Entry into the City
John August Swanson
The gathering clouds, the many soldiers, the kinetic energy of the painting, create a sense of foreboding, that something is about to happen to Jesus. Likely not good. The following reflection seems apropos for this Good Friday.
A God Torn to Pieces: Good Friday, Nietzsche, and Sacrifice
By Adam Ericksen 4-16-2014
Friedrich Nietzsche is a favorite whipping boy among Christians. It’s difficult to blame my fellow Christians for this. After all, Nietzsche is known for many provocative anti-Christian statements, but his most provocative statement might be that “God is dead.”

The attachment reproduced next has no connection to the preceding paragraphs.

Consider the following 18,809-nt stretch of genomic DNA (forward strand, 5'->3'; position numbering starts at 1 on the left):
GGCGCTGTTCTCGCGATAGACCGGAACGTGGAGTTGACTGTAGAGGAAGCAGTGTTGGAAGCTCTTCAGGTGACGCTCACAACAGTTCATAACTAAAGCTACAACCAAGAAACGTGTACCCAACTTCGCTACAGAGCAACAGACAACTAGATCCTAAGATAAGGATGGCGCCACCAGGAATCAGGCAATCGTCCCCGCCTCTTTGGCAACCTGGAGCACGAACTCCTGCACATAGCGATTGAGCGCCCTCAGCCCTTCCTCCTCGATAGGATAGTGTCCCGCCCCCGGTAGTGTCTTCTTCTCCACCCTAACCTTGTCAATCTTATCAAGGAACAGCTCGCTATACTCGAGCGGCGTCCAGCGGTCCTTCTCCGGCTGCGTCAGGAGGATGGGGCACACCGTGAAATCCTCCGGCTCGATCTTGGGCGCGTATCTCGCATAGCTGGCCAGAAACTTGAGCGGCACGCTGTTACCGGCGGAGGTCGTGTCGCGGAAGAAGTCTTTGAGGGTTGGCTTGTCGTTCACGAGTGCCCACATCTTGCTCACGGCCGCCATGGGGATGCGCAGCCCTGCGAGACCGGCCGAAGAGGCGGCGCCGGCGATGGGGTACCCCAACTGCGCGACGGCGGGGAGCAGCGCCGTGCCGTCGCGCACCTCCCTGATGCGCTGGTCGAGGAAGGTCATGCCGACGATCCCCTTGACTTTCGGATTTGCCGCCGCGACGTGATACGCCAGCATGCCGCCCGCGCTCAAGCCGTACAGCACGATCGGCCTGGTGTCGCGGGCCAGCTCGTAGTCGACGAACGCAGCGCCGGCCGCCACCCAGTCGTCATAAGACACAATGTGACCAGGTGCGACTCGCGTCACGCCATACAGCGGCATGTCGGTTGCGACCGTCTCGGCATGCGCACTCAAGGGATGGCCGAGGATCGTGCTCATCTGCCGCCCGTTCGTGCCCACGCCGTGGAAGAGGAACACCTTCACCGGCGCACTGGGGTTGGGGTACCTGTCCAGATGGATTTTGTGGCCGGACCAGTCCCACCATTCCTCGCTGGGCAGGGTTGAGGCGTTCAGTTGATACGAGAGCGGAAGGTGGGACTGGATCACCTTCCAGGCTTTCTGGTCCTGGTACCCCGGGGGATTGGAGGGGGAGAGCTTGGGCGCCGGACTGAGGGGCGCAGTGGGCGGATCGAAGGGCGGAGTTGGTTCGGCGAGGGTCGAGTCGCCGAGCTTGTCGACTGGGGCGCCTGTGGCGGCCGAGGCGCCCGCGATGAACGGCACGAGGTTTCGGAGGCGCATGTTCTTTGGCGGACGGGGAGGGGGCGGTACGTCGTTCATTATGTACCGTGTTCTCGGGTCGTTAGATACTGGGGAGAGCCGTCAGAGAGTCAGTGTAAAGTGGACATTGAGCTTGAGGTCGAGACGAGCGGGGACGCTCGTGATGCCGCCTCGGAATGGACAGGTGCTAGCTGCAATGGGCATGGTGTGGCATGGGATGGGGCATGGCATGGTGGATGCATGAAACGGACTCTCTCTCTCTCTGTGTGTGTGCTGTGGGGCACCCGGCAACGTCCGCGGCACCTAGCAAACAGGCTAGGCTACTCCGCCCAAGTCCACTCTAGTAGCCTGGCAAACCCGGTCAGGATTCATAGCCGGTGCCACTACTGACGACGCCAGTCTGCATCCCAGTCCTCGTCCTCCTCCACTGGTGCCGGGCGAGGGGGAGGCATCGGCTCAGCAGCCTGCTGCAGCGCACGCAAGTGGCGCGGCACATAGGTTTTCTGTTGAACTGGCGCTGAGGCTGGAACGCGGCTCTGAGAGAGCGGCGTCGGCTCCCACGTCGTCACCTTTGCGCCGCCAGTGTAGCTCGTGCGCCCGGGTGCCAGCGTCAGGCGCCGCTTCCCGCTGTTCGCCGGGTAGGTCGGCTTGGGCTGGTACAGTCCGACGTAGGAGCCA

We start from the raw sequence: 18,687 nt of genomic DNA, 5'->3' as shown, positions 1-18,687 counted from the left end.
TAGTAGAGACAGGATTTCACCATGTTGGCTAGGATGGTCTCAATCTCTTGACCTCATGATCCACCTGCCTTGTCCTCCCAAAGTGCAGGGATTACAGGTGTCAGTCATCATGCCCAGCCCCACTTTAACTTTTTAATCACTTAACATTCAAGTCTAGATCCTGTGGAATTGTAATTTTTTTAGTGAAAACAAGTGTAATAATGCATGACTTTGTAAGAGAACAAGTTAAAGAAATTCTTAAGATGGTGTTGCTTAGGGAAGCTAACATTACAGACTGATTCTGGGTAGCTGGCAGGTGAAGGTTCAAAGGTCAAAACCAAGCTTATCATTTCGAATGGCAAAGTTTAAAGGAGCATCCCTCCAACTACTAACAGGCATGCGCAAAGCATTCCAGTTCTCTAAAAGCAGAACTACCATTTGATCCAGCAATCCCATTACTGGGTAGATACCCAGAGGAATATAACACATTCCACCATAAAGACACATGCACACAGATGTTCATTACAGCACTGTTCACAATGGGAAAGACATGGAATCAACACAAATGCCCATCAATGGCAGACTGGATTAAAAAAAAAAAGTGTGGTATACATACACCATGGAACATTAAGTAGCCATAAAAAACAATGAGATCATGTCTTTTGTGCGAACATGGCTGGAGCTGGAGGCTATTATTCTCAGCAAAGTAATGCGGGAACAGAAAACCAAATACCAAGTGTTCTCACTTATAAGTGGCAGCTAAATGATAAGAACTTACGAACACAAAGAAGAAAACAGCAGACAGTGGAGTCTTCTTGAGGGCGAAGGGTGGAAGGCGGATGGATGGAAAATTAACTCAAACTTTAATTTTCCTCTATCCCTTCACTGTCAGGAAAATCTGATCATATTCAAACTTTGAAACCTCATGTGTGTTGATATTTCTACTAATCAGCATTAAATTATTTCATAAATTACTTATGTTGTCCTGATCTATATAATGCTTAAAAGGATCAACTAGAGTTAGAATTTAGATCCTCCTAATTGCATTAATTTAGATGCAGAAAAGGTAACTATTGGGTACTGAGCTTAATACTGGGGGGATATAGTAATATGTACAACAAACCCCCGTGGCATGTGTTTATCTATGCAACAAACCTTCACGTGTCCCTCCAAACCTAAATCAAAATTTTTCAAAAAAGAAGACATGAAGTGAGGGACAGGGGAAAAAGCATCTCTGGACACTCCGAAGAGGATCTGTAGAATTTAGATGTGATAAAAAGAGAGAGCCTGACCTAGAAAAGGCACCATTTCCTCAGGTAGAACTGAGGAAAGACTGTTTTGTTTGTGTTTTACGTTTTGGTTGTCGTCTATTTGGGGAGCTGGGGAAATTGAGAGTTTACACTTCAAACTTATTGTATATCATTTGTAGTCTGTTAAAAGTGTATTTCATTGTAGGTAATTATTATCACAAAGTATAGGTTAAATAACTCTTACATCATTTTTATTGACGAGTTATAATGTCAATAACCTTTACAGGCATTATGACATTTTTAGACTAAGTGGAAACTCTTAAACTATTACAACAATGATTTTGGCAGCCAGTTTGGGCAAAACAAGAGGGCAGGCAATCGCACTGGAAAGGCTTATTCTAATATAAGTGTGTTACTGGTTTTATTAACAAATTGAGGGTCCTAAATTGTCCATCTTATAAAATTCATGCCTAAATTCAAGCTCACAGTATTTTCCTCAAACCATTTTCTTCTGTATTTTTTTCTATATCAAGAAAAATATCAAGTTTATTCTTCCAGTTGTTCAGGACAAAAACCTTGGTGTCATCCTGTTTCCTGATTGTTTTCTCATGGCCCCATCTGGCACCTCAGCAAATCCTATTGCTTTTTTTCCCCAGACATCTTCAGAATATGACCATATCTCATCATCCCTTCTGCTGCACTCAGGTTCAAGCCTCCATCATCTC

And yet, in his latest book A God Torn to Pieces: The Nietzsche Case, philosopher Guiseppe Fornari makes a claim that is just as provocative: “In the end [Nietzsche] was much closer to Christ than many who would claim to be Christians.”
Wait …Nietzsche was closer to Christ than many Christians? How could that be?
Nietzsche understood the implications of what Christ did on Good Friday better than many who claim to be Christians. Nietzsche was closer to Christ than many Christians because he knew the Christ that he rejected, whereas many Christians don’t know the Christ whom they call Lord and Savior.